You can connect with Jerry on his website (where he also writes a lovely weekly blogpost).
Jerry talks about finding love after becoming a widower. If you’d like to listen to more guests who have found love after death you can listen to Lucy Kalanithi’s episode here or Nora McInerny’s episode here.
CW: Traumatic death, loss of family members
Kate Bowler: There are these little tells, clues everywhere, signs that this person has lived more lives than others. “Oh, strawberries. My first wife used to love strawberries.” “My son had a wonderful sense of humor. You were never safe from a prank when he was around.” “I used to be a pilot and a paint salesman, and well, that story’s for another day.” I was driving past the hospital the other day with a very distinguished older man, and I asked him if he’d ever visited Duke before. I haven’t been back since my son died in that hospital. He said, tapping the window and pointing at Duke University Hospital. And in those moments, I am suddenly reminded again. Yes, of course we live many lives. My name is Kate Bowler, and this is Everything Happens. On this season of the podcast, we’re going to be talking about various formulas we use for how to live or, as we’ll be discussing today, how to grieve. We all crave formulas, right? Easy solutions and paths to a happier, better, more fulfilled life, a life without pain or heartbreak or death or disease. But no matter what the self-help culture tries to tell you, there is no amount of making your bed that will help you overcome grief. It is never that easy. Never that neat. But there are some voices who find a way forward when we can’t go back. Sometimes that comes with age, sometimes that comes with swift and sudden tragedy. You can hear it in their voices. How some people have stumbled through the valley of the shadow of death. The long, dark paths, the places they never thought they would emerge from. My guest today is someone who has walked such a path and his writing became a light to follow through it. Jerry Sittser taught theology for years and years at Whitworth University, and it’s now what we call emeritus, meaning sort of retired professors never retire. And like me, he teaches about religion in American public life. So we have twin souls, and he is the author of many, many beautiful books, including the one we’ll be talking about today, a Grace Disguised, which even after 25 years of being in print, continues to be a must read on life and grace after loss. Jerry, I feel so lucky to be speaking with you today. Thank you so much for doing this.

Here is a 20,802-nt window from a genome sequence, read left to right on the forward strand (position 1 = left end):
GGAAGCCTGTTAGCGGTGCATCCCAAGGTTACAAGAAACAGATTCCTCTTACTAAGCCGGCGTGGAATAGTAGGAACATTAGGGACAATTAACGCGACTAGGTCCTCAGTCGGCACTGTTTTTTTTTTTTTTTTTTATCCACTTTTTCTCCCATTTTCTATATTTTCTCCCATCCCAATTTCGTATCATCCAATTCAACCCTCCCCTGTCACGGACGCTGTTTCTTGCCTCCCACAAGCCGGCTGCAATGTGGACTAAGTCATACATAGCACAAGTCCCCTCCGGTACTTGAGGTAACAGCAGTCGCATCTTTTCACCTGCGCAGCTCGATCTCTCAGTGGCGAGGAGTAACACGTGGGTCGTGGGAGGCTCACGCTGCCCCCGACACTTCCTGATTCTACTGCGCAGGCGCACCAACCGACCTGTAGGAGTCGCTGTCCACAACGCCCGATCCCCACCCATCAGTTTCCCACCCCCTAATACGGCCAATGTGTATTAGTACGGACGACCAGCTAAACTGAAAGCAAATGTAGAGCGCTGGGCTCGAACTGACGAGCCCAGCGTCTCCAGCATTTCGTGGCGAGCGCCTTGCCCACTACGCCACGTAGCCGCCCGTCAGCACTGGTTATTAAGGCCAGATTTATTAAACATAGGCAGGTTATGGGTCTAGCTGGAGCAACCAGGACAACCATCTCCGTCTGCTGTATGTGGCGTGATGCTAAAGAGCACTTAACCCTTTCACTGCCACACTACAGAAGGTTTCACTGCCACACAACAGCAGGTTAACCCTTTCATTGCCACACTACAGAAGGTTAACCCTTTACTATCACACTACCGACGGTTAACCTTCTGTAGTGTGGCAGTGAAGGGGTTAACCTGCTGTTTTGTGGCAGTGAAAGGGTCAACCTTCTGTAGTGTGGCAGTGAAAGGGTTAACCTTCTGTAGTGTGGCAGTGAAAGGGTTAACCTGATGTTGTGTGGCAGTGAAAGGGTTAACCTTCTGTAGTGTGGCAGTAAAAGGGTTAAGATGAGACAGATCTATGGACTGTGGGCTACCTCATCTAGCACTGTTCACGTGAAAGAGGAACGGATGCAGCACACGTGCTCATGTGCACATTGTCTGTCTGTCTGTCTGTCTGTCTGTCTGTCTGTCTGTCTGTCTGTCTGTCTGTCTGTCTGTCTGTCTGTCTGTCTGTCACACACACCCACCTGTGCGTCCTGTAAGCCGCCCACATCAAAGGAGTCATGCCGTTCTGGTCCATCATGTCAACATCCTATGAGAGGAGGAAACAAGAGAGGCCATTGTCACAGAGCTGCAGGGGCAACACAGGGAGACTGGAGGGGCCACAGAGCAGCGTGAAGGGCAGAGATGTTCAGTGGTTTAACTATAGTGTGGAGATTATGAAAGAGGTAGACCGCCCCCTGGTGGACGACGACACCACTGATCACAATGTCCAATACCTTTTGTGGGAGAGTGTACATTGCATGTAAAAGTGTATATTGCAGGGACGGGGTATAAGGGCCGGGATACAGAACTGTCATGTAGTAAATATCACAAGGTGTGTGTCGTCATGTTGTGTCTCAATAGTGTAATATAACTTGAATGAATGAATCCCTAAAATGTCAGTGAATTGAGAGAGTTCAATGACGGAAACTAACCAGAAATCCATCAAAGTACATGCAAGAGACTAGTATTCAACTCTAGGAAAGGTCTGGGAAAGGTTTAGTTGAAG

Jerry Sittser : And I’m honored, Kate. Thank you very much.